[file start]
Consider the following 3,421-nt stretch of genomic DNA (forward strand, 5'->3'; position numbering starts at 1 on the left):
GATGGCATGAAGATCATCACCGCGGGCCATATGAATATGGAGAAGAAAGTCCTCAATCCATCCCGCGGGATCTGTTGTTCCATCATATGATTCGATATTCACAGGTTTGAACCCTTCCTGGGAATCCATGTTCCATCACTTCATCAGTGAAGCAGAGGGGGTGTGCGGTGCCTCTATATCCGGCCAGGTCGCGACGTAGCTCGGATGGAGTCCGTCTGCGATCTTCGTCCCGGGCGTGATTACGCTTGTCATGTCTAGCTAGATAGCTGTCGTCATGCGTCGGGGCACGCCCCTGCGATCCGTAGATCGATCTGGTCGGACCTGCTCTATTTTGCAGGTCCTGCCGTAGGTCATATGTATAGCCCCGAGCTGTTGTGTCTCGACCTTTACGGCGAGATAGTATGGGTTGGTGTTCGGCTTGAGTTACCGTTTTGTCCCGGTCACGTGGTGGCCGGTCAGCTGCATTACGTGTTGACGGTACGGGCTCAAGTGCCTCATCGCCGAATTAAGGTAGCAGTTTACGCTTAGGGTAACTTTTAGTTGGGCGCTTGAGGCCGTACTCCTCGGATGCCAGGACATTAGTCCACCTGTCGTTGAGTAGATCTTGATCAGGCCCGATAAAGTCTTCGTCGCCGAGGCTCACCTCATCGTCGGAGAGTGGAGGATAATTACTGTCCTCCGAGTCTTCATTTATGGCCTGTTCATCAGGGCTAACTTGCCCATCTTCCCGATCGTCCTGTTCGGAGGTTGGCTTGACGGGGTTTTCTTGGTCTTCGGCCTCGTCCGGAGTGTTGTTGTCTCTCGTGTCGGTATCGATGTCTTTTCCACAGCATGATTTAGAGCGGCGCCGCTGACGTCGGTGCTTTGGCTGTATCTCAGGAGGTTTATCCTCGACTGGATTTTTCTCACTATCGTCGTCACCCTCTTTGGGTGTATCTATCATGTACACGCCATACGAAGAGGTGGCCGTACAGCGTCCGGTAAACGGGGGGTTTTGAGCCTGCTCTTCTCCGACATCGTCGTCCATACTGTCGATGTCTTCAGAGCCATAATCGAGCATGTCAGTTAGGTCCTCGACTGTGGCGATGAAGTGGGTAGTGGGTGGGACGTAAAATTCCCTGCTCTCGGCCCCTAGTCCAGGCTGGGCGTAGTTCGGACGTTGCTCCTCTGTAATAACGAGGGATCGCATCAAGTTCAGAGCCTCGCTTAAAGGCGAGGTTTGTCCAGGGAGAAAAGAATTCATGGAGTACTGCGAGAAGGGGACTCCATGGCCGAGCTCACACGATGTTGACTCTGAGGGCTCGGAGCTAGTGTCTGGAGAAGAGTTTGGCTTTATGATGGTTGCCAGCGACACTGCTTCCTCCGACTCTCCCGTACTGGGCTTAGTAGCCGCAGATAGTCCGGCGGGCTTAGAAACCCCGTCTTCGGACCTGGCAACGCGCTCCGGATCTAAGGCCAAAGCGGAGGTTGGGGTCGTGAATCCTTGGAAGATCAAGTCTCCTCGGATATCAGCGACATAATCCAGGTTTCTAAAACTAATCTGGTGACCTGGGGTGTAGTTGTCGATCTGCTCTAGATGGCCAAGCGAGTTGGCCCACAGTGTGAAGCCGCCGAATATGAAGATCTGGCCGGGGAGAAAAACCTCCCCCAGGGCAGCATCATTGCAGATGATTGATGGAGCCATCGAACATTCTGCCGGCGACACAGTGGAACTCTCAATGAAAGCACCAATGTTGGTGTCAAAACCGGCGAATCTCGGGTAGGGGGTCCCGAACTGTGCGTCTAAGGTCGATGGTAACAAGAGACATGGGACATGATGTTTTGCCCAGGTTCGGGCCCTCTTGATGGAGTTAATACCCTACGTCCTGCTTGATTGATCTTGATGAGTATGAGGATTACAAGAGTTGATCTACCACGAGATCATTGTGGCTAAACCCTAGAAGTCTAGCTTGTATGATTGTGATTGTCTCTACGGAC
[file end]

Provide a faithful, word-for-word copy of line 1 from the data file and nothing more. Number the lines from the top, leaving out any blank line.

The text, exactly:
Consider the following 3,421-nt stretch of genomic DNA (forward strand, 5'->3'; position numbering starts at 1 on the left):